Wow, it has been a decade since the last comparative eraser review at pencil talk. I think the reason is that erasers have generally reached an excellent quality level. There are of course differences, but synthetic erasers from the top manufacturers in Japan or Europe are usually excellent, and the motivation to review them is diminished.
The Technik is the lightest.
The Caran d’Ache block erasers are interesting because of the shared dimensions, but differing appearances and stated functions. Caran d’Ache is also regarded as a leader in art supplies, and these products come with a reputation to uphold.
The three erasers are:
Artist 0173.420. Description: “Graphite and charcoal extra soft plastic eraser.” Green.
Design 0172.420. Description: “Graphite and colour pencil eraser.” White.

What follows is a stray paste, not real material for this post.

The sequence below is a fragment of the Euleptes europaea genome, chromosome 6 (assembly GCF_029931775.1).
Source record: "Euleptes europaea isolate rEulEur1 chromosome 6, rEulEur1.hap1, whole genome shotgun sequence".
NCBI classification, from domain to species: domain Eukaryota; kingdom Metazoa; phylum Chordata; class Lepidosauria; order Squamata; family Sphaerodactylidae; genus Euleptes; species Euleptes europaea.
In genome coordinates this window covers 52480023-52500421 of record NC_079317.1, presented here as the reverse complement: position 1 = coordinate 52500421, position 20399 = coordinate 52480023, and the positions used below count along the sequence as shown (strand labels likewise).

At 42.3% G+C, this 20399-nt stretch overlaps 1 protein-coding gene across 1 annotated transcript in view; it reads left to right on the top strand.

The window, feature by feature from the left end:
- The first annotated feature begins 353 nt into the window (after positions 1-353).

Technik 0171.420. Description: “Non-abrasive pencil eraser, does not remove ink.” Slightly translucent.
Years ago I sometimes set up very complex erasure tests, and there is indeed a complex pencil/paper/eraser/environmental factors relationship, but I wanted to keep this simpler – these erasers tested with one pencil and one test paper. I though a Caran d’Ache Swiss Wood pencil (freshly sharpened in an El Casco) would be appropriate, and decided that the Biella Index Card would be a nice companion.
All three are much harder than erasers from Tombow, Seed, etc. They also produce fine granular residue, particularly the green Artist. The Technik probably did the best job at complete erasure, and the Design is the one that most veered towards aggregation of the residue in clumps.
The erasers are good, but I don’t find them compelling when there are so many outstanding offerings available today. Of course, these are from Caran d’Ache.